Welcome to the home page for the PennMUSH mud server, a freely available (Artistic License) package.
A mud ("multi-user dungeon") is a form of textual virtual reality program. A mud server is a computer program which maintains a world database containing players, objects, rooms, exits, and programs. People connect to the mud server by using the telnet command or a dedicated mud client, and take on characters in the virtual world, interacting with other players from around the (real) world. Common activities include game playing, role-playing, socializing, world-building, etc. These servers have also been used for education, research, and artistic endeavors.
An example is M*U*S*H, a mud for people to socialize and build pretty things.
A MUSH ("multi-user shared hallucination") is a type of mud which is often used for social and role-playing activities. It is derived from "Tinymud", an early mud server. Its distinguishing features are that any player can typically extend the virtual world by building new rooms and objects, and its internal programming language, MUSHcode, which is considered to be fairly easy to learn.
There are a number of flavors of MUSH server freely available to those who want to run their own MUSHes:
TinyMUSH uses a disk-based database, while PennMUSH keeps its database in the computer's memory (TinyMUX can do either). This makes PennMUSH suitable for computers which have plenty of memory or little disk space. From a user standpoint they offer many similar features and a very similar command parser.
PennMUSH is being actively developed, and the latest version and any patches at our Google Code page or at http://download.pennmush.org. The latter has many other MUSH-related downloads available as well. The adventurous can track the development version that will become the next release via the subversion source control system. See the Google Code page for details.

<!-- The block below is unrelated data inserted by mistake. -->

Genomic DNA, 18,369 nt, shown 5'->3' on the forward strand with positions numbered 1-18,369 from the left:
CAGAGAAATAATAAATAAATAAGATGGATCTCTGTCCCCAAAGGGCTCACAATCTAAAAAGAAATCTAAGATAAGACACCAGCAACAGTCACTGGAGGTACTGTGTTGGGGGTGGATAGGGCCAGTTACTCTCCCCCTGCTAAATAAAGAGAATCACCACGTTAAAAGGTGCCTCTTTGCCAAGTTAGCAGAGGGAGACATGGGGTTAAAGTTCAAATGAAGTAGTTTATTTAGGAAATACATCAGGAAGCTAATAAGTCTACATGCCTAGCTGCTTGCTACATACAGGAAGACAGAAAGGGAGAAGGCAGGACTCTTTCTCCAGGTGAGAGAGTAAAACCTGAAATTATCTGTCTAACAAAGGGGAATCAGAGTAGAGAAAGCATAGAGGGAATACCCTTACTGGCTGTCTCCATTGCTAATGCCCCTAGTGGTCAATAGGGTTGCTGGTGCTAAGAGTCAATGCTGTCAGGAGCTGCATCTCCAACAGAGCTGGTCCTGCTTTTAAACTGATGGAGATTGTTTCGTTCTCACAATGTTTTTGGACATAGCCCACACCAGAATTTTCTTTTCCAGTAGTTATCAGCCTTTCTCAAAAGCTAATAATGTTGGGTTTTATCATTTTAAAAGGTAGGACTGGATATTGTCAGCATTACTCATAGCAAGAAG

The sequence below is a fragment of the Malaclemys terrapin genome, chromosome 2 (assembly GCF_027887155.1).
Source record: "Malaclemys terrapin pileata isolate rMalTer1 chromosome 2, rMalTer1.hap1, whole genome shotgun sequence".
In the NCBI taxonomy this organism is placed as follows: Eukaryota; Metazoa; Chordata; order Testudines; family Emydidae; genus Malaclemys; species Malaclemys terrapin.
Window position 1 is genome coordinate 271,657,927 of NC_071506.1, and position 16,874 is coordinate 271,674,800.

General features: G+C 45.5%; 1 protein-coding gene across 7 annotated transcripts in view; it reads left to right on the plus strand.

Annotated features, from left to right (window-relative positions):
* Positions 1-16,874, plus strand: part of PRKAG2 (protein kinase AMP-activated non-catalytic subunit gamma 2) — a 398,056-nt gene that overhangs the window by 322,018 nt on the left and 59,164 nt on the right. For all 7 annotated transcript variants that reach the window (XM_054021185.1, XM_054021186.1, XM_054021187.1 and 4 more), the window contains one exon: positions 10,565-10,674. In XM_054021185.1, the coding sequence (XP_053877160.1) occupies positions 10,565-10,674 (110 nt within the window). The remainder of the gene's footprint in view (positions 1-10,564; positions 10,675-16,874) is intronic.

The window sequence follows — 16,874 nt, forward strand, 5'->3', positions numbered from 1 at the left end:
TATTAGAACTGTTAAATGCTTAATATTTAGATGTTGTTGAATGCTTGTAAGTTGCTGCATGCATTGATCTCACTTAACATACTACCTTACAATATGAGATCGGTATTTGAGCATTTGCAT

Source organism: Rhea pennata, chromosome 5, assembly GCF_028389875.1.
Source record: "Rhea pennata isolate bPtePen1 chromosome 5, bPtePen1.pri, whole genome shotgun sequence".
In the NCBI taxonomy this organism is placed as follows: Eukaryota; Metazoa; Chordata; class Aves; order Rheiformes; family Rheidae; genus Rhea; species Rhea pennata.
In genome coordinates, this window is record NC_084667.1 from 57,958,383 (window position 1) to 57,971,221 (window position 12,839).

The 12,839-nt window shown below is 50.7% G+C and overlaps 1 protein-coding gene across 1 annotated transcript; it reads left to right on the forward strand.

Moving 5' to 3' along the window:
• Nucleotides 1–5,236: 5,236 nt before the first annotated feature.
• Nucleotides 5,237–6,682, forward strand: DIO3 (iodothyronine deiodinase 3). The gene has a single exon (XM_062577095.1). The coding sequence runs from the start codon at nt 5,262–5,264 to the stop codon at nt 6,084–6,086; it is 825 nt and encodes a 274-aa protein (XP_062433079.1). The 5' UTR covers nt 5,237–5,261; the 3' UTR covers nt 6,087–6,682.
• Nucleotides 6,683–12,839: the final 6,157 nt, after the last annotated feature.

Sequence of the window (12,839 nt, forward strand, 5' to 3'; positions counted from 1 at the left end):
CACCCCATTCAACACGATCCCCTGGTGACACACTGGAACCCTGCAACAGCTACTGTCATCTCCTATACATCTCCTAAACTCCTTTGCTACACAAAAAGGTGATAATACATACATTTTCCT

PennMUSH can be built on Win32 operating systems (Windows 2k/XP/etc.). To build it, you need to be able to ungzip and untar the source code (WinZip, WinRar, 7Zip and most common archival applications are capable of doing this), and compile it. Instructions are included in the source tarball for compiling PennMUSH using the Microsoft Visual C++ (win32/README.txt) and MinGW + MSys (win32/README.mingw) compiling environments. The cygwin toolkit may also be used in much the same way as MinGW + MSys. Both Mingw/MSys and Cygwin provide a UNIX-like environment for building and running the mush, which may assist in transitioning to a Linux host for production games.
There are also precompiled binary packages available. They provide the most common compile time configurations for quick and easy usage. These are often simplest for users who wish to have a private mush to learn, experiment with, and test mushcode without the expense of paying for linux based hosting. However, they tend to lag behind the current released version.
Support for PennMUSH on Win32 systems can be had by emailing issues or questions to firstname.lastname@example.org to ensure they are reaching the current Win32 support team. Some documentation and information may be found on the PennMUSH FAQ-o-matic.
Mac OS X is a flavor of BSD Unix, and PennMUSH builds out of the box on it once the Xcode development tools are installed. Older versions of Macintosh OS are not supported.
You should be aware that most support is only available to "vanilla" installations of PennMUSH — if you compile in a space system or other code, the developers are unlikely to provide support, because it would be too costly a use of our time (sorry). That said, here's a list of resources: